Stephanie Seymour

updated 05/09/1994 AT 01:00 AM EDT

originally published 05/09/1994 AT 01:00 AM EDT

Her heart, she insists, belongs to the '50s, "when women were really women." Supermodel Stephanie Seymour, 25, posed here in a 1955 Dior from her collection of '50s dresses, does have the cravings of a '50s carnivore ("I really love red meat") and a '50s disdain for exercise ("I don't believe in women weight lifting").

That may be, but as Allure magazine declared, her body is "arguably perfect" for the '90s. Her mind-set, too, is up-to-the-minute. She flaunts barely-there bras and go-for-it garters in the Victoria's Secret catalog, appeared twice in Playboy and has had a string of suitors that includes Warren Beatty model mogul John Casablancas and—most notoriously—Axl Rose, with whom she's involved in a legal tangle following the bust-up of their romance last year.

Lately, though, love—not litigation—is on Seymour's mind. She's sporting an engagement ring designed (natch) in the '50s by the French jeweler Sterlé, and she speaks with '50s-like devotion of her fiancé, 47-year-old Peter Brant, the polo-playing owner of Interview, Antiques and Art in America magazines. "He's strong, intelligent, sensitive," she says, "and very masculine." He's also married to, though separated from, Sandy, his wife of more than 20 years, and the breakup has been the talk of the jet set. Stephanie and Peter, who share antique-filled homes in Greenwich, Conn., and Palm Beach, Fla., don't as yet have a wedding date, but they do have a son, 4-month-old Peter Jr. (Stephanie has a 4-year-old son, Dylan, from an early marriage.)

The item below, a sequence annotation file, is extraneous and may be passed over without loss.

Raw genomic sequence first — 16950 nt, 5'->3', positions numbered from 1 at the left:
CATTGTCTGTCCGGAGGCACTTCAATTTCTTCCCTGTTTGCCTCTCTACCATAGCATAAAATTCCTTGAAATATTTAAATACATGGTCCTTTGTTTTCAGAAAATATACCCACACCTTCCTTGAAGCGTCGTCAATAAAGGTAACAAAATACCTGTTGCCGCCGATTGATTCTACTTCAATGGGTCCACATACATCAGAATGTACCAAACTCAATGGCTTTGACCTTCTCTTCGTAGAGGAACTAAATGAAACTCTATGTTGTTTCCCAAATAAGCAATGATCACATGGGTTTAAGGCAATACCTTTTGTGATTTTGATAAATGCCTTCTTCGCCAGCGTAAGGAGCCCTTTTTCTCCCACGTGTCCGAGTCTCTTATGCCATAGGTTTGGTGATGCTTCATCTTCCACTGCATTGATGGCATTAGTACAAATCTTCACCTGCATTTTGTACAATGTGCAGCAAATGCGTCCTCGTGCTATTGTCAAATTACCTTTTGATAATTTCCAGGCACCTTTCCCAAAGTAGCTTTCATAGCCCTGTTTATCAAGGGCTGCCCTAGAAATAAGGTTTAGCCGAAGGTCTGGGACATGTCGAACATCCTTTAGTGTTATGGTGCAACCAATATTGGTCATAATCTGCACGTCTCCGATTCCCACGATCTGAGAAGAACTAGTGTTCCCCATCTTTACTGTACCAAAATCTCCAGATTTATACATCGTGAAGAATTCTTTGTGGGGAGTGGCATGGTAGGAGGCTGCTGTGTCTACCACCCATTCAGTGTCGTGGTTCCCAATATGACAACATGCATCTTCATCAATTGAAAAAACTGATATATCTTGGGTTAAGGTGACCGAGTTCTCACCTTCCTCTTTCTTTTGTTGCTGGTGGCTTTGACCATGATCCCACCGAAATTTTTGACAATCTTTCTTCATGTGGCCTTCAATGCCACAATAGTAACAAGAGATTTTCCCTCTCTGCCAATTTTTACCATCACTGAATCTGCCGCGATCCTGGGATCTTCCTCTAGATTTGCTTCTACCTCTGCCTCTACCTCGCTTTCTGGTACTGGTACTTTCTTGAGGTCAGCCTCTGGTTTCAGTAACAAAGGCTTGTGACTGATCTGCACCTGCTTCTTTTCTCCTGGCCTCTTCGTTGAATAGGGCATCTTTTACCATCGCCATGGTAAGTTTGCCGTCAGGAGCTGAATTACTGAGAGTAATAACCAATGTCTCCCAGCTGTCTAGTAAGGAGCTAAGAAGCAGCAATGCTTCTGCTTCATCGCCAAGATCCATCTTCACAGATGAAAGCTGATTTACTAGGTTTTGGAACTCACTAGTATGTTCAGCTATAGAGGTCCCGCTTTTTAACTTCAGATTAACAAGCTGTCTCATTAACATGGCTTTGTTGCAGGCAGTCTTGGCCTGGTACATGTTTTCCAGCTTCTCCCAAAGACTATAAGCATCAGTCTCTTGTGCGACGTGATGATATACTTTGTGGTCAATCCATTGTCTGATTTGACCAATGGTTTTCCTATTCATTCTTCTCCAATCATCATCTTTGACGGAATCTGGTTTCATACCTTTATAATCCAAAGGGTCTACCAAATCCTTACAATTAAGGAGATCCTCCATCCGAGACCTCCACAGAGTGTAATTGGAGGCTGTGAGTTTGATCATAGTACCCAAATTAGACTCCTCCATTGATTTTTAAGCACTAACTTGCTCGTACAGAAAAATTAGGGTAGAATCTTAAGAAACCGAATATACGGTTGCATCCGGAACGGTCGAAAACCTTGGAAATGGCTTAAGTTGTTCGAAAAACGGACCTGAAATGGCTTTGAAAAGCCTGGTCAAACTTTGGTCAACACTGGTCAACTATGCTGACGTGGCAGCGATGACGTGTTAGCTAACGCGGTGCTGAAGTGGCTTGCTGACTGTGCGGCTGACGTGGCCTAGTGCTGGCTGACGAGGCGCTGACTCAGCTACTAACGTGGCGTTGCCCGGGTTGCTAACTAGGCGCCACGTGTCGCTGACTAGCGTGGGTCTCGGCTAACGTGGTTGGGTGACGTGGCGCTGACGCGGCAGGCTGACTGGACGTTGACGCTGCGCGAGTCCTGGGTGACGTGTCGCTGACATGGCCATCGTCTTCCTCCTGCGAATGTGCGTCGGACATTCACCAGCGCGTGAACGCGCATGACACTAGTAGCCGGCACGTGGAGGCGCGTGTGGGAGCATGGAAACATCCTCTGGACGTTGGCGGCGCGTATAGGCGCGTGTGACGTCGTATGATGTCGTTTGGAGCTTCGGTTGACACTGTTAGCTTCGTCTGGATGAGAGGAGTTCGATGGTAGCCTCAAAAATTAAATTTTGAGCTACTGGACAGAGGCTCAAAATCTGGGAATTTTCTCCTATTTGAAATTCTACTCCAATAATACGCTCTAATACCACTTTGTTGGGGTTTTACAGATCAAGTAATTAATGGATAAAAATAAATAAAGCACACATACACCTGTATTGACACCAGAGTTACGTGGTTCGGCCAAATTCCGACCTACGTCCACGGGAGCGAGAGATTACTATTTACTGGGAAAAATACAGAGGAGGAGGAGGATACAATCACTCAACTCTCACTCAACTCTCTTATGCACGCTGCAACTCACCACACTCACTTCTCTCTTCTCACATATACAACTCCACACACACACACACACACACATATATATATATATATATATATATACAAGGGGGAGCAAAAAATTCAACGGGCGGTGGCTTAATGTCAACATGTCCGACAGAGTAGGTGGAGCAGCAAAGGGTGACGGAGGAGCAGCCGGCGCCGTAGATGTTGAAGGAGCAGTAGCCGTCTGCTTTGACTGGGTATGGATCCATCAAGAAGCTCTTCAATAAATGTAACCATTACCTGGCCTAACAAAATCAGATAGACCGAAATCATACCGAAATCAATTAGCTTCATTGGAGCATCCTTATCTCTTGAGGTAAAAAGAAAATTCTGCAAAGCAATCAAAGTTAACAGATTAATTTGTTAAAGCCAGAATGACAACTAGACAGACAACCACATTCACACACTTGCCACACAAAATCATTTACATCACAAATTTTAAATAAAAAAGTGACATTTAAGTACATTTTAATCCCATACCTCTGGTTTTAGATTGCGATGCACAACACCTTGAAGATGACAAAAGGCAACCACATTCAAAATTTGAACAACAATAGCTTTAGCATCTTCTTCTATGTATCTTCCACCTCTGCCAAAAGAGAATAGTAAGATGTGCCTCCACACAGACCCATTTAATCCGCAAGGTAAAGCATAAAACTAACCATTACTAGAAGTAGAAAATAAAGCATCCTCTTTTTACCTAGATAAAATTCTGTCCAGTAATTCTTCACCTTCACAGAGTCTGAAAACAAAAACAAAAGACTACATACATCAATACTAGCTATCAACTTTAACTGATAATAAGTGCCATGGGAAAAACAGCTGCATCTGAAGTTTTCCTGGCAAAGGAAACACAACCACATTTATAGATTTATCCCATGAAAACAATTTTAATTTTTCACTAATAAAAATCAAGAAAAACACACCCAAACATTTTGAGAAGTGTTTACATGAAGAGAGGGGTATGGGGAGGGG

As a youngster herself, Seymour, the middle child of a California real estate-developer father and hairstylist mother, dreamed of becoming an Avon lady. "I used to love the little teeny lipsticks they'd leave at your house," she says. But instead of ringing doorbells, she's winning raves. Says photographer Richard Avedon, who shot Seymour for a series of Versace ads: "She combines a perfect body with a dynamite brain and a heart that's always in the right place." Her income, too, is in a pretty nice place; she has multimillion-dollar contracts with both Victoria's Secret and L'Oréal. That should help heal the wounds Seymour suffered when, as a 15-year-old in San Diego ("so skinny and gawky"), she entered Elite Model's Look of the Year contest—and lost. Failing to win, as well, was a 17-year-old from De Kalb, Ill. Her name was Cindy Crawford.

Share this story:

Your reaction:

advertisement

From Our Partners

From Our Partners